Catholic Social Service staff member would oversee the volunteer coordination for all programs and services that utilize a volunteer base. It would require hiring a person to serve as the coordinator, funding to be provided from both public and private sources. Volunteer procurement and retention would be the measure for this goal.


In order to be supportive and collaborative with our parishes, CCFR must inspire and motivate parishioners with meaningful and life-changing programs. Vital to the success of connecting CCFR to our Parishes are the following:

  • Integration of Knowledge for CCFR
    • Employ or contract a resource for training of CCFR staff
    •  Common communication tools for staff (email, phones, website, etc.) 
    • Develop resources that present CCFR vision/mission/goals across diocese
  • Develop a Survey Monkey of Diocese leaders and veteran volunteers assessing effectiveness of communication, accessibility of CCFR to partners. 
  • Participate in the Development of a strong and current CCFR digital presence
    • Provide transparency (Foundation, CCFR, Diocese) – will support the efforts of our CCFR staff and Parish Priests and points of contact in building trust and confidence in our mission and accomplishments. 
    • Provide a platform to share data as regular analysis is completed on programs, missions, etc. 

Action Step 4.1

Reengage Parishioners with CCFR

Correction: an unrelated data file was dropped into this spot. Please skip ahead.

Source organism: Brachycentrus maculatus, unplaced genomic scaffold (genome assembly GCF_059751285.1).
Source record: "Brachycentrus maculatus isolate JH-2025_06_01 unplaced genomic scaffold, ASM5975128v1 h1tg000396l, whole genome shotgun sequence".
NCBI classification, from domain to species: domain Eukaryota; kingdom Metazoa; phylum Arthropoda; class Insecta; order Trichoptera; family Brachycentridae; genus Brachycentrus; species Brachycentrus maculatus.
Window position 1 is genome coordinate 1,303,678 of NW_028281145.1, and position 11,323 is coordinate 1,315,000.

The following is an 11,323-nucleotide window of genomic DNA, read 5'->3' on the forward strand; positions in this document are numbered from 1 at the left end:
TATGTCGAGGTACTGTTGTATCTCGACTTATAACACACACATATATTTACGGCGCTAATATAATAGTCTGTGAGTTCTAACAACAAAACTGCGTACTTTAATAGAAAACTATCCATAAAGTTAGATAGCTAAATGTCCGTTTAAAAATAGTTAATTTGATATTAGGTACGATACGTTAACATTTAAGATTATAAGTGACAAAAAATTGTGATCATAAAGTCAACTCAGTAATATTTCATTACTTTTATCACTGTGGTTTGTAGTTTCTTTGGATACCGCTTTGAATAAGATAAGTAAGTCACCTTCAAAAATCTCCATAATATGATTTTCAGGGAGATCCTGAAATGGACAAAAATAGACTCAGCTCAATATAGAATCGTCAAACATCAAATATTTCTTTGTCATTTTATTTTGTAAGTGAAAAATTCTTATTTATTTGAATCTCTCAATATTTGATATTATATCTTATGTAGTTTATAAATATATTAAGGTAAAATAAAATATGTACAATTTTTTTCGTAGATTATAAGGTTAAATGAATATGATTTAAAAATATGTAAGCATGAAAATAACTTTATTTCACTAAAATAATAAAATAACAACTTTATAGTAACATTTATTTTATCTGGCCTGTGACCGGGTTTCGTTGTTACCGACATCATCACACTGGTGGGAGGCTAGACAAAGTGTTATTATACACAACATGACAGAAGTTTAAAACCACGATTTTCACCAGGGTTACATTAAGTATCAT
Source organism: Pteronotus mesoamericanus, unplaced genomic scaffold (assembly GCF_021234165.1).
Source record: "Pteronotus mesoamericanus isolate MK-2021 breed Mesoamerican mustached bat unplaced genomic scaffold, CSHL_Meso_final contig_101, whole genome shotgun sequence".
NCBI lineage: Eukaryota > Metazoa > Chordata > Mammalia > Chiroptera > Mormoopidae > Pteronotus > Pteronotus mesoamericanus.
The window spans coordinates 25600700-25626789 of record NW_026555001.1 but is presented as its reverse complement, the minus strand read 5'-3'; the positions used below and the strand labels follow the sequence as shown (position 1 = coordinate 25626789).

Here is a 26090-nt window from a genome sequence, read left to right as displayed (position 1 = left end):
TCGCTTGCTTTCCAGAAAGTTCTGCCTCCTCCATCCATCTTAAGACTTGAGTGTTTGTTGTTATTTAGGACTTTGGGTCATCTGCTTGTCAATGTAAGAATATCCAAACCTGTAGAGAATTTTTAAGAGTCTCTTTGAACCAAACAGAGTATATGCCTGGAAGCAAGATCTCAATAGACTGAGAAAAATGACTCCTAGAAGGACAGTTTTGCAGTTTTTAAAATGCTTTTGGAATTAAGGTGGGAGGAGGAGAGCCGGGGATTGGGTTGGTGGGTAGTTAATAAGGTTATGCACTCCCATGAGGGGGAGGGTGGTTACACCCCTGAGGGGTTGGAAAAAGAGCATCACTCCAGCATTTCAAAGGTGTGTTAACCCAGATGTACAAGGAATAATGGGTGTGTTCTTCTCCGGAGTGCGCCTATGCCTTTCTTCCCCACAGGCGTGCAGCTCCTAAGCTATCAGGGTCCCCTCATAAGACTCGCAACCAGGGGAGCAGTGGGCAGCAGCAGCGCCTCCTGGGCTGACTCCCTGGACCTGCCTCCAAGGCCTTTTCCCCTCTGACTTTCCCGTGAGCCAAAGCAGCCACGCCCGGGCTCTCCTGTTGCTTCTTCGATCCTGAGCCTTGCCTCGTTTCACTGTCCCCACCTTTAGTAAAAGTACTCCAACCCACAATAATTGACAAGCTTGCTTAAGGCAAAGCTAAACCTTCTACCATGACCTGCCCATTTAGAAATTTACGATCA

Create a new position and hire Volunteer Director. Develop pathways for communication around events, to and for, volunteers. Measure active volunteers increased by 20% by 2020.

Action Step 4.2

Link CCFR mission-focused activities with parishes across the Fall River Diocese.

Develop communication pathways. Create a CCFR presence by attending and/or developing Ministry Fairs, Parish/Partner events, etc. Success will be measured by increased traffic and access of website, volunteer signup/attendance.

Communications pathways entails leveraging existing CCFR and parish ministries to promote those missions, combine efforts, identify best practices, cheer their successes. It includes:

  • A “Ministries” focus on the CCFR website announcing upcoming events, celebrating success of recent activities, providing transparency.
  • Providing a contact list of all of key people across Diocese representing parishes and their ministries for easier outreach – mutual support – shared resources/practices. An audit was conducted across all parishes with a focus on ministries that evangelize (See Appendix D: Audit of Parish Ministries.)
  • Committing three or four volunteers to do further outreach and expand this listing to show active ministries, key contacts. This data will then be presented online, shared and disseminated through our parishes and updated by key contacts. (Pending CCFR approval, to be completed by end of August)
  • Compile and merge an accessible resource listing designed to respond to those in need. The CCFR listing may be built from CCFR data, Parish ministries, our parishes and CCFR partners.
  • CCFR attendance at variety of events across diocese with a combination of staff and/or volunteers to provide information about CCFR, accept volunteer applications, promote other events or missions, etc.
  • Working with the IT team to develop a digital media and physical presence to promote CCFR activities inviting attendance, volunteer opportunities. 

Action Step 4.3

Outreach to Parishes from CCFR.